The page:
Removing old paint from metal parts and fittings is greatly simplified when you use a biodegradable ultrasonic paint stripping solution in an ultrasonic cleaner. Anyone who has experience with paint removal solvents applied with a brush followed by steel wool or brush wire scrubbing is quite familiar with this unpleasant task. And the more complex the parts being cleaned, the more unpleasant (and longer) the paint stripping task can take.
Ultrasonic paint stripping makes restoration easier
Paint stripping is accomplished in the solution where cavitation bubbles created by generator-powered ultrasonic transducers implode on contact with parts to blast away the paint. Ultrasonic frequencies determine cleaning intensity. A frequency suitable for most paint removal tasks is 37 kHz. Lower frequencies such as 25 kHz are employed when cleaning heavy paint layers from rugged metal parts; 45 kHz or higher frequencies are more suitable for polished surfaces or softer metals such as aluminum.
Setting up an Ultrasonic Paint Stripping Process
Whether you are a hobbyist restoring old machinery or hardware, or do metal parts refinishing as a business, there is an ultrasonic cleaner sized for your paint stripping operations. An example for removing old paint from smaller parts is the 5 gallon capacity Elmasonic EH5005EL equipped with a thermostatically controlled heater, a sweep frequency to provide uniform cleaning, and with an optional basket size of 11 x 9.8 x 4.5 in. Other EH-EL series are available with solution capacities ranging from .5 to 7.5 gallons and with corresponding basket sizes.
Industrial-size units such as the Elma X-tra Basic series can be purchased with cleaning solution capacities to 57 gallons. These units offer a choice of 25 kHz or 45 kHz cleaning frequencies and a powerful pulse mode to remove stubborn paint deposits.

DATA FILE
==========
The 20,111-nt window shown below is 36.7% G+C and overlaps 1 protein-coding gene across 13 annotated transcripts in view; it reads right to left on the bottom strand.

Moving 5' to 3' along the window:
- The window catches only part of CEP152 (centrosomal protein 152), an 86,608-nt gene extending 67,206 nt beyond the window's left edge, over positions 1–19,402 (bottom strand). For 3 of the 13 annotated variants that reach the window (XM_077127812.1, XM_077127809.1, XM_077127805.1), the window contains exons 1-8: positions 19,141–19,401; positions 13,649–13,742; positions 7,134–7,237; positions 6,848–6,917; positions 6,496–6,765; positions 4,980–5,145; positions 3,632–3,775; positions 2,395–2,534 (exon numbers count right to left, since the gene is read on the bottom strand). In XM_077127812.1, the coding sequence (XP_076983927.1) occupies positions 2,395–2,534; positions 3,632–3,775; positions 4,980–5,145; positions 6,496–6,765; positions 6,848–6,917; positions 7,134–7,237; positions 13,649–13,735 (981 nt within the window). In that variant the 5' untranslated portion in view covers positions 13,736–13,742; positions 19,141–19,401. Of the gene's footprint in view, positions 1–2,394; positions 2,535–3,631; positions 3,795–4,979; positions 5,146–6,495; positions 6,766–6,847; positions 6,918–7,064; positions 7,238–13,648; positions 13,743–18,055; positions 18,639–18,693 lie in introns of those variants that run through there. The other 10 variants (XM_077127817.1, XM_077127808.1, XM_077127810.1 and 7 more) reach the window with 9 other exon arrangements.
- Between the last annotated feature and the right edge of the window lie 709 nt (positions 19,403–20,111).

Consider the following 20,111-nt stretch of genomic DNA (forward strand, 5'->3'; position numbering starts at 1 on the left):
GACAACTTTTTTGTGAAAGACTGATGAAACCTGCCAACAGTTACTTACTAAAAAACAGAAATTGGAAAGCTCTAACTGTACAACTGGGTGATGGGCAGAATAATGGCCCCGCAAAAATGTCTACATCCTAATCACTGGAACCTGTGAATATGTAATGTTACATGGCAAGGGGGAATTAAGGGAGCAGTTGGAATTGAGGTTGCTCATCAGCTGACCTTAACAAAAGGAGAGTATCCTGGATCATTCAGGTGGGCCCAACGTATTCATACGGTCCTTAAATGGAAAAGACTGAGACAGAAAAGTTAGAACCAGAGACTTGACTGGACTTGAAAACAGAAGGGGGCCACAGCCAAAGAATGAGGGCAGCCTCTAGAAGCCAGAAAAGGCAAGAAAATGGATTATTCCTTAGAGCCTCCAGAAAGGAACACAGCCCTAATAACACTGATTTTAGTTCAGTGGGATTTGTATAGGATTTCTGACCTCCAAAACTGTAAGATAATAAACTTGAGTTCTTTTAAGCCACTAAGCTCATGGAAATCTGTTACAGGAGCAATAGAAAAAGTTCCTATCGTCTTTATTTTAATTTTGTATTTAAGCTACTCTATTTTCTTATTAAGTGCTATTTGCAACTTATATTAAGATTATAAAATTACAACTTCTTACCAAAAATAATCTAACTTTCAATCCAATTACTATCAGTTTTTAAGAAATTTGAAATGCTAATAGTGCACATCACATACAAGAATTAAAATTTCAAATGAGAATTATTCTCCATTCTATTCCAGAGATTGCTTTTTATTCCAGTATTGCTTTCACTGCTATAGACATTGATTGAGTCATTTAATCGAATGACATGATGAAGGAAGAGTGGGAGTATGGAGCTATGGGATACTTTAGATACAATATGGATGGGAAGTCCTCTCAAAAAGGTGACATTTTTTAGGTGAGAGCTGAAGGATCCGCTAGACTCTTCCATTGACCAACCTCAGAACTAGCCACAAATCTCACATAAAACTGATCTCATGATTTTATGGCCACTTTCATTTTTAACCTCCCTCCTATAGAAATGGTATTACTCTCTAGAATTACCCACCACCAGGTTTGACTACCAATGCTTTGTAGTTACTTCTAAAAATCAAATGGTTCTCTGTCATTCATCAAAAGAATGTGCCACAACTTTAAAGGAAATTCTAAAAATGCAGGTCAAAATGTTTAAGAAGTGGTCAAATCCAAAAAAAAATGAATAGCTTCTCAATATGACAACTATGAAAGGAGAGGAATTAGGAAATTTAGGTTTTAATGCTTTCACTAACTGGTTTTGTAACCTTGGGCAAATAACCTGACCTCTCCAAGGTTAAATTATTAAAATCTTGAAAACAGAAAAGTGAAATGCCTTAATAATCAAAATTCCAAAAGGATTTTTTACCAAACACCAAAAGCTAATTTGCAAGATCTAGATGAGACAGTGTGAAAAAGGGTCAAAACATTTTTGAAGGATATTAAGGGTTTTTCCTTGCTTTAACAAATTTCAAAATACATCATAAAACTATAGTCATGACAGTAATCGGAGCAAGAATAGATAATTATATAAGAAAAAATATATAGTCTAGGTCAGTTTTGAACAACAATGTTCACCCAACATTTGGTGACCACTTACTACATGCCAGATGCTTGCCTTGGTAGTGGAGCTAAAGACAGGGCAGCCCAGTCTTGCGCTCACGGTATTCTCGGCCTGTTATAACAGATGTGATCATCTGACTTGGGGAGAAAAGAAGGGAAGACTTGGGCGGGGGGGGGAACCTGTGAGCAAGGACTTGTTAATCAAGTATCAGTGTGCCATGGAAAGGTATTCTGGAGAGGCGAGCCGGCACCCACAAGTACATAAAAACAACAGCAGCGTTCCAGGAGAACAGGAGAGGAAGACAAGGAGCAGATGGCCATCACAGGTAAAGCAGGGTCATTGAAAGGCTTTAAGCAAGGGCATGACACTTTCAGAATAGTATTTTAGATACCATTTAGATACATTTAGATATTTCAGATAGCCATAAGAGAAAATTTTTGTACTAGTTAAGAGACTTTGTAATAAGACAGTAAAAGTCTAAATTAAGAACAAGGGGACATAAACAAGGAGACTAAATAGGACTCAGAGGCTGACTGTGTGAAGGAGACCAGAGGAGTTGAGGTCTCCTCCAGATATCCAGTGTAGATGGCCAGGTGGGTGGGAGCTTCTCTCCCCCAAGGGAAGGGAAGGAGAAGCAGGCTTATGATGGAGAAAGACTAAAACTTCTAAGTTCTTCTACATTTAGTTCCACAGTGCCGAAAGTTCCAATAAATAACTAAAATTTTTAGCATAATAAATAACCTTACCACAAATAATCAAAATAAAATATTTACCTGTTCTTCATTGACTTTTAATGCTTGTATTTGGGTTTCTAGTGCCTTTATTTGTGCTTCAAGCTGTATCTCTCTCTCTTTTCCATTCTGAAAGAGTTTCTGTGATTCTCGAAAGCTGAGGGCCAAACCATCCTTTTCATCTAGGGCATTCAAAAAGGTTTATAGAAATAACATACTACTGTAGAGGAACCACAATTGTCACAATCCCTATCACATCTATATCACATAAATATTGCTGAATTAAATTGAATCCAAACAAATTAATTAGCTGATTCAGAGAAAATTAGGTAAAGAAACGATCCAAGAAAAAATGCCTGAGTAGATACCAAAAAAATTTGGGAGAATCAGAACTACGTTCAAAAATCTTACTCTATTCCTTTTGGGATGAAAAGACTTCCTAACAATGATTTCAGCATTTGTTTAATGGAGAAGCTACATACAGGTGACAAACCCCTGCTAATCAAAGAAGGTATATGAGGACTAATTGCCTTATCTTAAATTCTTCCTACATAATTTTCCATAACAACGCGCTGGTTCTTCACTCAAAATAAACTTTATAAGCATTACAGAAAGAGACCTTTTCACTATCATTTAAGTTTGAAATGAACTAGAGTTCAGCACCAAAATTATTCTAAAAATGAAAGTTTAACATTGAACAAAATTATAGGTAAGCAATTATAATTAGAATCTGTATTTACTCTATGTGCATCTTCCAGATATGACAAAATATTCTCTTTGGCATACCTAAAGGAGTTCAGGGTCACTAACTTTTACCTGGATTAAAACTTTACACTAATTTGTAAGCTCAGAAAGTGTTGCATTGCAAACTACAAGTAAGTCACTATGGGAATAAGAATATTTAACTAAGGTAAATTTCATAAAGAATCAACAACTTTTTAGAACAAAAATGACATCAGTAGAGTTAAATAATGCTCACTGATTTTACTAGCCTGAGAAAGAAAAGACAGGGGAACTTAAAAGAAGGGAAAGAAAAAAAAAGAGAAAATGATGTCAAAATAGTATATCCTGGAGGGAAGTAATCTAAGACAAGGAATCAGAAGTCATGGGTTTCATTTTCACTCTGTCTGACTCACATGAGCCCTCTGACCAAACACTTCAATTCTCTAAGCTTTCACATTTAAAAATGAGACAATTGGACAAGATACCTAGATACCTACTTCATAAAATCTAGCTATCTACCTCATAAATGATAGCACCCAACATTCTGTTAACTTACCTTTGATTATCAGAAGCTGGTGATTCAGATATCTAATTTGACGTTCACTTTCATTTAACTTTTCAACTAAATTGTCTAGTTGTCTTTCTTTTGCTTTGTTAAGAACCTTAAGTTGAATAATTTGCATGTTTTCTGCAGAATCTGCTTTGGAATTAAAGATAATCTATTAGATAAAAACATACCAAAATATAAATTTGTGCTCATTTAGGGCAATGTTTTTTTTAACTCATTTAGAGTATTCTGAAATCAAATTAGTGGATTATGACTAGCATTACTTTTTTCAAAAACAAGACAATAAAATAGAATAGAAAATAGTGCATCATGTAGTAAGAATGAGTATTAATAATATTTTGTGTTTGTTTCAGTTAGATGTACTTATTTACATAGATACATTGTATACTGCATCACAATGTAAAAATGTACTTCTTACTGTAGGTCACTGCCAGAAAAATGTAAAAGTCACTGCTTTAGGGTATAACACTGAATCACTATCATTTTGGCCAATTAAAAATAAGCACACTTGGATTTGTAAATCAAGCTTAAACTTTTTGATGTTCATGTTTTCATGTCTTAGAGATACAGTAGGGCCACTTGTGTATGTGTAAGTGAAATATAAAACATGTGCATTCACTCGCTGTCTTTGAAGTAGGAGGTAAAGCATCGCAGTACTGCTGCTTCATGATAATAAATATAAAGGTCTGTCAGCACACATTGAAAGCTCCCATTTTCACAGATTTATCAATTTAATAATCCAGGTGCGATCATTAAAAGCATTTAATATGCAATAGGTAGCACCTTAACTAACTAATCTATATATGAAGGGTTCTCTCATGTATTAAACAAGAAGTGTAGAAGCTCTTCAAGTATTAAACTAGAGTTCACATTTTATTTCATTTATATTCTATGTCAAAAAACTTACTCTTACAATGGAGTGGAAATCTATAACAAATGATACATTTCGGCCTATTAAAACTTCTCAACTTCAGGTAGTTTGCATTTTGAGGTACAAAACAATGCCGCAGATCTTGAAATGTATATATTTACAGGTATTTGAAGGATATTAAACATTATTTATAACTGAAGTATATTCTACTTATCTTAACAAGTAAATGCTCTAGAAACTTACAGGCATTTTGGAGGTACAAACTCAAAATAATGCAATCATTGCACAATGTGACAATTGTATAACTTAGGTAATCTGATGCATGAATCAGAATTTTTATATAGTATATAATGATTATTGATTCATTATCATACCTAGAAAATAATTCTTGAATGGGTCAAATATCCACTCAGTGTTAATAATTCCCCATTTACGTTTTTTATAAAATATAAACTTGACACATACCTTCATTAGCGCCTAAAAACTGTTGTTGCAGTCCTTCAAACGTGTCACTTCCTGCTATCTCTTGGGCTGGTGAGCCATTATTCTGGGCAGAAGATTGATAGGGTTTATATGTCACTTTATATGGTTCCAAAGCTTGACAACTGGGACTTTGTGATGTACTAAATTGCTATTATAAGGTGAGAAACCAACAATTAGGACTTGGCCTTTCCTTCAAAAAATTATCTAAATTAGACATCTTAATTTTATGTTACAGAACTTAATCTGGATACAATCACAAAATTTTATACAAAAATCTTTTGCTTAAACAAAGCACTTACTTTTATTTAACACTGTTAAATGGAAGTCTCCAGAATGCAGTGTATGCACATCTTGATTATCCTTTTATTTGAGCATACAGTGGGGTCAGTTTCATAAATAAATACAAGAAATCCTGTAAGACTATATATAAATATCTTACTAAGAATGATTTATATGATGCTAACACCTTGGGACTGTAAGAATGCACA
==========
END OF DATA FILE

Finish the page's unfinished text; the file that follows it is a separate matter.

Cleaning solutions suitable for removing paint depend somewhat on the paint formulation – such as water or oil-based. Here are two examples:
- The semi-aqueous micro-emulsion CLN-SHR7-5 used full strength in an ultrasonic cleaner operating at a temperature of approximately 70?C. An advantage of this formulation is that it delaminates the paint and can be filtered to remove paint residues and reused many times.
- Ammonia-containing CLN-LR201 or ammonia-free CLN-LR110 both diluted 1:7 with water. The ammonia-containing product is stronger but because it produces an odor at elevated temperatures it should be used with adequate ventilation. Set the ultrasonic cleaner temperature at <40?C for ammoniated and 50?C for non-ammoniated formulations.
Contact us for information about these and other paint removal formulations.
The Ultrasonic Paint Stripping Cycle
Here is a typical cycle. But before starting the cleaning cycle we suggest that you remove loose paint deposits first to help extend cleaning solution life.
- Cleaning solution concentrates must be diluted and degassed before use. Fill the tank half full of water, add the correct amount of concentrate for a full tank and continue adding water to the fill line.
- Turn on the unit and allow it to operate for 10 to 20 minutes (depending on capacity) to drive off air and mix the solution. CLN-STR7-5 is used full strength but must also be degassed. If your equipment has a degas mode activate that to shorten the cycle.
- Once the solution is prepared and reaches the recommended temperature place parts to be stripped in the basket and lower them into the solution.
Skim off particles that float to the surface. At the end of the cycle remove the basket and examine the parts. If satisfied, rinse them to remove residues and allow them to dry.
After a time the solution will no longer cleans effectively and should be changed. Dispose of it along with accumulated paint residue according to local regulations. Take the time to remove paint particles from the bottom of the tank before refilling it with fresh solution.
Contact the iUltrasonic cleaning experts to discuss equipment, cleaning chemistries and processes to meet your paint stripping requirements.